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Apr 26th
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Santa Cruz Music Calendar

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Wednesday | 22

At the intersection of bluegrass, gypsy-jazz and American folk music you’ll find husband-and-wife duo Taarka. Led by David Pelta-Tiller and Enion Pelta-Tiller, the band’s roots include classical, Celtic, punk, jazz and rock, and has been called a “collision of Django Reinhardt and David Grisman.” But there’s a softness and accessibility to Taarka that speaks more to the contemporary singer-songwriter tradition than either of those two artists. Hailing from roots music hotbed Lyons, Colorado, Taarka is nicely placed to make a name for itself on the folk music scene. Also on the bill is the wildly inventive bluegrass cello shredder Rushad Eggleston, whose skill set includes acrobatics, clowning, and all-around mischief making. CAT JOHNSON
INFO: 7:30 p.m. Don Quixote’s, 6275 Highway 9, Felton. $10. 603-2294.

When describing Canadian singer-songwriter Carolyn Mark, it makes sense to mention Neko Case. The two musicians often work together—they even started together in the late ’90s, in the Americana duo the Corn Sisters. They also have similar commanding, husky voices, and a unique take on roots music. While Case has evolved into a somber, heartfelt singer-songwriter, Mark has always expressed herself in a more light-hearted, self-deprecating way. Her homespun tunes sometime cross the line of what many folks would consider appropriate humor, but what they may not see is that she’s deflecting the deeper, harsher content in her lyrics—the bitter disappointments of life. What do they say about a spoonful of sugar? AC
INFO: 9 p.m. Crepe Place, 1134 Soquel Ave., Santa Cruz. $8. 429-6994.

Thursday | 23

A celebrated Americana producer—whose résumé includes work with Lucinda Williams, Robert Earl Keen, Slaid Cleaves and Warren Zevon—Gurf Morlix is a talented songsmith in his own right, with eight albums to his name. His latest, this year’s Eatin’ At Me, is full of the no-bullshit directness Morlix is famous for, including the song “Dirty Ol’ Buffalo,” which provides a glimpse into Morlix’s Rust Belt upbringing. The rest of the songs on the album are equally straightforward and raw, dealing with matters of heartache, regret, love, and imperfection. CJ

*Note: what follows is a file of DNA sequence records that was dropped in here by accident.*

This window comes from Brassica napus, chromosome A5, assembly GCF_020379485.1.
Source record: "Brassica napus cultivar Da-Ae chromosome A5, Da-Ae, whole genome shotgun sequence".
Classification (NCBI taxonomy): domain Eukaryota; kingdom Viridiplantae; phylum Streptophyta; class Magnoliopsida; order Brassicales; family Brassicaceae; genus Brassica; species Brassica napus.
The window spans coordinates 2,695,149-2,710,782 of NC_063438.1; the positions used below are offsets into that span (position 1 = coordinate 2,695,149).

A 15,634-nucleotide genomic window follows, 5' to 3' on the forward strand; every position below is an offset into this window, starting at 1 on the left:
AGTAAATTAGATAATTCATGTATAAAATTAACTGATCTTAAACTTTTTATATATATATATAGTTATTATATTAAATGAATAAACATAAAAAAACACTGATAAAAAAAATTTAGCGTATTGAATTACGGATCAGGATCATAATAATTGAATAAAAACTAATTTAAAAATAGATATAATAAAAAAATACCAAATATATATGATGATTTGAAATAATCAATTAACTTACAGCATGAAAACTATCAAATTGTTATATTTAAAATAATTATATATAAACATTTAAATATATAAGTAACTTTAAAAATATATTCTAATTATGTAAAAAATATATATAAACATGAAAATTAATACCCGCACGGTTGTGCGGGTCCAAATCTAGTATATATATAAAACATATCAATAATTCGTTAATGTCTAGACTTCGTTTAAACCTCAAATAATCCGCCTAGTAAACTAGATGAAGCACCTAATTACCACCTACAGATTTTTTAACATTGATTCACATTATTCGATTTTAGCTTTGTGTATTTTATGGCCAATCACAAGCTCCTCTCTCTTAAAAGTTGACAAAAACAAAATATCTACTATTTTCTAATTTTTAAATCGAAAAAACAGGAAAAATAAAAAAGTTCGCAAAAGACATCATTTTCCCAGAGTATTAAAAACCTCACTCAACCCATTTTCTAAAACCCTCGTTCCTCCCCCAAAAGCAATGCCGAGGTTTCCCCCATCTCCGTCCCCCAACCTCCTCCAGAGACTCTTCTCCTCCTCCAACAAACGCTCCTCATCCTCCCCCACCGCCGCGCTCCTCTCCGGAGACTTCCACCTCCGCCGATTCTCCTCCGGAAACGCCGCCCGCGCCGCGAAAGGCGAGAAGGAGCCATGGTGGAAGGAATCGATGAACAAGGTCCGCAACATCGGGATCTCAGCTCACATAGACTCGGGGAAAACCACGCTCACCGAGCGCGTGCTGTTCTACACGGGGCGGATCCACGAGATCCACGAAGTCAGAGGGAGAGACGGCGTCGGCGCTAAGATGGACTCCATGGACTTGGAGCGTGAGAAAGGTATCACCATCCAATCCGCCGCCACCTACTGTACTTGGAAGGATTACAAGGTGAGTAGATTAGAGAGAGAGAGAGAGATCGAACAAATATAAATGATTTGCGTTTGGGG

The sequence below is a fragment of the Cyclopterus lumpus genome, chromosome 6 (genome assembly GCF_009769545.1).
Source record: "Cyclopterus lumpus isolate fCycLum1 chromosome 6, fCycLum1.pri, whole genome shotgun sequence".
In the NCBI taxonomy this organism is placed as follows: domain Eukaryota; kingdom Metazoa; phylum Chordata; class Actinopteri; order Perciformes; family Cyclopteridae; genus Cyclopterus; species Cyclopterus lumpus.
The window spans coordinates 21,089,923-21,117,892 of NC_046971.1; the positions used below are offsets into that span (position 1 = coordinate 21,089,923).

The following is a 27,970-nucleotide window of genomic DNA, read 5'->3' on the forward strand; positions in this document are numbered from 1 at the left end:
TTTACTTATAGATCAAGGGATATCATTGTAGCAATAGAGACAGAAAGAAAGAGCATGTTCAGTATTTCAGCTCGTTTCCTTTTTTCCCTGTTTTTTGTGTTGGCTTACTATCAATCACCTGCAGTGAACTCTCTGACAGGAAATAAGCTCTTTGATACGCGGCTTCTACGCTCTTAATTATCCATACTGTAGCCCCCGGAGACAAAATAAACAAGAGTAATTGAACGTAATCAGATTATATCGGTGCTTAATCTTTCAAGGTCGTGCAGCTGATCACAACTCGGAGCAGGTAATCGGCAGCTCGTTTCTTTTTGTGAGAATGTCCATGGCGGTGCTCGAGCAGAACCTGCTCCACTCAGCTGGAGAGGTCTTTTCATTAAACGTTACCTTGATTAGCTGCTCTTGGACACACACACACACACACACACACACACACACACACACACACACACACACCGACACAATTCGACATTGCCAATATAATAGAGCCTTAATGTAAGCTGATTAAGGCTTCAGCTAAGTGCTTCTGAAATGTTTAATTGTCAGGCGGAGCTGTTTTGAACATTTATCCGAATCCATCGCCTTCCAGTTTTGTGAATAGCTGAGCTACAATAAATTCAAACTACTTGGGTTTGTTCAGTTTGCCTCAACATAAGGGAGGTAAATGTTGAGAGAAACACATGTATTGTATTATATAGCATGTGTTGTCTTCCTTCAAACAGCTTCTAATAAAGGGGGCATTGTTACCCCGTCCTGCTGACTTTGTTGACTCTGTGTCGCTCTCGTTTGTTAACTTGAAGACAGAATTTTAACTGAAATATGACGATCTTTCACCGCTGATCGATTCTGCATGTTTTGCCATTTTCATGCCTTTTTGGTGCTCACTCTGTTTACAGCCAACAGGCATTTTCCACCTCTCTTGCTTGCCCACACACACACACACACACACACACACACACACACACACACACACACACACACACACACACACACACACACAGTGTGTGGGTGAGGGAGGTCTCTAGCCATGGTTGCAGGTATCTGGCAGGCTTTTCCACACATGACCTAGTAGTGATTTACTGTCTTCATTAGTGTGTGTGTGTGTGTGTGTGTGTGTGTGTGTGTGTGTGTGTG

INFO: 7:30 p.m. Corralitos Cultural Center, 127 Hames Road, Corralitos. $15-$20 suggested donation. 831-254-2669.

On Frankie Ballard’s smash hit song “Helluva Life,” the country breakout star sings about longneck bottles, barefoot country girls, bad times, and good music—typical radio country stuff—but the song is catchy, and it shot him into country stardom. The baby-faced Michigan native knows how to deliver a pop-country tune, but says his inspiration ranges from classic country and blues to Southern rock and current pop music. He recently received a big nod from the Nashville music machine when he was invited to play the Grand Ole Opry. A helluva life, indeed. CJ
9 p.m. Catalyst, 1011 Pacific Ave., Santa Cruz. $20/adv, $25/door. 423-1338.

Friday | 24

Wale’s rise to fame is truly one from the streets. The Washington D.C. rapper started out as an independent artist, earning radio play—and local notoriety—with his hit “Dig Dug (Shake It).” The following year, he was discovered by producer/artist Mark Ronson and in 2008 he signed with Interscope Records for $1.3 million and never looked back. His fourth album, The Album About Nothing, just dropped on March 31 and features collaborations with the man-about-nothing himself, Jerry Seinfeld, proving Wale still has plenty of tricks to bring serenity now. MAT WEIR
INFO: 9 p.m. Catalyst, 1011 Pacific Ave., Santa Cruz. $33/adv, $35/door. 429-4135.

You can’t blame the Merman for actively running away from the “surf” label. Even in the early days, when they played instrumental, reverbed guitar-led tunes, it wasn’t exactly surf the way most of us think of it (Dick Dale, Surfaris, Del-Tones). The Mermen always played moody, eclectic music, and since the late ’80s, it’s only gotten more psychedelic. Yet, as they push the boundaries of their music, there remain certain truths that transcend all their genre tinkering. For instance, they remain an instrumental band, and more importantly, they keep it simple and stripped-down. These are emotional, instrumental journeys that will enthrall any music lover who gives them a chance. AC
INFO: 9 p.m. Moe’s Alley, 1535 Commercial Way, Santa Cruz. $12/adv, $15/door. 479-1854.